Teaching

Safe Patient Handling
The staff of Hebrew SeniorLife provides care for elders across the spectrum of function from independent to fully dependent, and many residents and patients need assistance or supervision with movement. In 2006, HSL began a comprehensive, multi-step Safe Patient Handling (SPH) Program with the goal of keeping patients, residents and staff safe during transfers, lifts, positioning and rehabilitation therapy. These tasks are accomplished with the use of mechanical lifting equipment and other devices, rather than manually. SPH principles and practices are spreading across Europe, Australia, Canada and the U.S., and SPH legislation is pending in the Massachusetts legislature.

Safe patient handling is important because residents and patients can suffer falls, fractures, skin tears, loss of dignity, and other problems if not moved with an optimal technique. SPH is equally important to nursing and therapy staff because they can sustain musculoskeletal injuries that lead to time lost from work and family activities using some traditional methods that have now been proven to be ineffective at preventing injuries. A national research study demonstrated that a typical C.N.A. or nurse at the bedside, who cares for eight to 10 patients, can lift 2,000 to 3,000 pounds in an eight- hour shift.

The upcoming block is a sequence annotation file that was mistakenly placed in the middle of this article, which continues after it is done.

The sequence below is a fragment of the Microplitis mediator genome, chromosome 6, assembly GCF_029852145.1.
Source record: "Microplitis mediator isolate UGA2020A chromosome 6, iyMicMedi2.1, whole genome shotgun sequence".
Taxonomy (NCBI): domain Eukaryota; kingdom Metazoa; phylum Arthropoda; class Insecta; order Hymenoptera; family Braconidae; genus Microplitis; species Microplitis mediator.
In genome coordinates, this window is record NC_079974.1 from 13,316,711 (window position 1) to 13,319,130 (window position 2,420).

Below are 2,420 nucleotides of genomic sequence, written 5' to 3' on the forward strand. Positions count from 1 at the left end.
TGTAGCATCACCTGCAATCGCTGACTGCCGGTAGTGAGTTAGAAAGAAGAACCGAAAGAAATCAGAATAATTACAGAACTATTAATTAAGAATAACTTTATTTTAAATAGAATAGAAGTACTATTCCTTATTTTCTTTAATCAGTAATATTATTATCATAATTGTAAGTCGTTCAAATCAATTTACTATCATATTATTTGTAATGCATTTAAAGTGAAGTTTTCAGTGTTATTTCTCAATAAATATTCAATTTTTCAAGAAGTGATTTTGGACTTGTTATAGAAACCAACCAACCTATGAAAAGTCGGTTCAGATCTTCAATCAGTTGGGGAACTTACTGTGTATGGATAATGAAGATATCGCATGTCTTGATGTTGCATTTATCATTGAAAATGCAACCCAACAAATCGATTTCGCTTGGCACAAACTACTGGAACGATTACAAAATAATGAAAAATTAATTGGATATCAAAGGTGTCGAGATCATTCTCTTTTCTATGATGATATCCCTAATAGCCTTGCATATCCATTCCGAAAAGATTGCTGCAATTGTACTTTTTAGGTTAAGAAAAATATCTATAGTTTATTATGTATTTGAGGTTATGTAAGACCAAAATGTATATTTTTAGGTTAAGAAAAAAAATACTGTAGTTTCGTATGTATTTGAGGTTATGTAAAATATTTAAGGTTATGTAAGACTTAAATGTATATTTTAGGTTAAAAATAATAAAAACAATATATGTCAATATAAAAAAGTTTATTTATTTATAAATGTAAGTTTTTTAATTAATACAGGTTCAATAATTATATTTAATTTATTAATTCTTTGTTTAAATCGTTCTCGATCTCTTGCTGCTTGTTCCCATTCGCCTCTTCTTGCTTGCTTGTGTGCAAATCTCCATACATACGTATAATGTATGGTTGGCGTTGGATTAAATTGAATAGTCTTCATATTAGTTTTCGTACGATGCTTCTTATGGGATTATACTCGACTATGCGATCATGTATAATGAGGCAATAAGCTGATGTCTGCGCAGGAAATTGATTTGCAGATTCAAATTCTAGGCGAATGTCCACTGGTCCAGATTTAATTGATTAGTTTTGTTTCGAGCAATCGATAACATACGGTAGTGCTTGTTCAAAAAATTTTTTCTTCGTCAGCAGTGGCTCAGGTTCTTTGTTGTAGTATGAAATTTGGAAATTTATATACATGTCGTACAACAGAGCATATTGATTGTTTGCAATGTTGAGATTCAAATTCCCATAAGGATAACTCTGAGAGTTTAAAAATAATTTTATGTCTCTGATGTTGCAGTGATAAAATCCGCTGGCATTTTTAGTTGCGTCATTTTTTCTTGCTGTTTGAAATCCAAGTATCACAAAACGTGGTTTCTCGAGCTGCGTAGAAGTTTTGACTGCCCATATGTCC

Physical Therapy staff use SPH to treat patients and teach them to progress to more independent functioning. Patients are often able to get out of bed sooner post-operatively, gain confidence, and meet rehabilitation goals quicker using the equipment.

HSL's commitment to Safe Patient Handling extends far beyond the bedside and physical therapy gym. In addition to a policy for the Nursing and Rehabilitation Departments, there is a corporate policy that affects every department across the HSL organization, thereby extending protection to everyone who moves people or equipment.  

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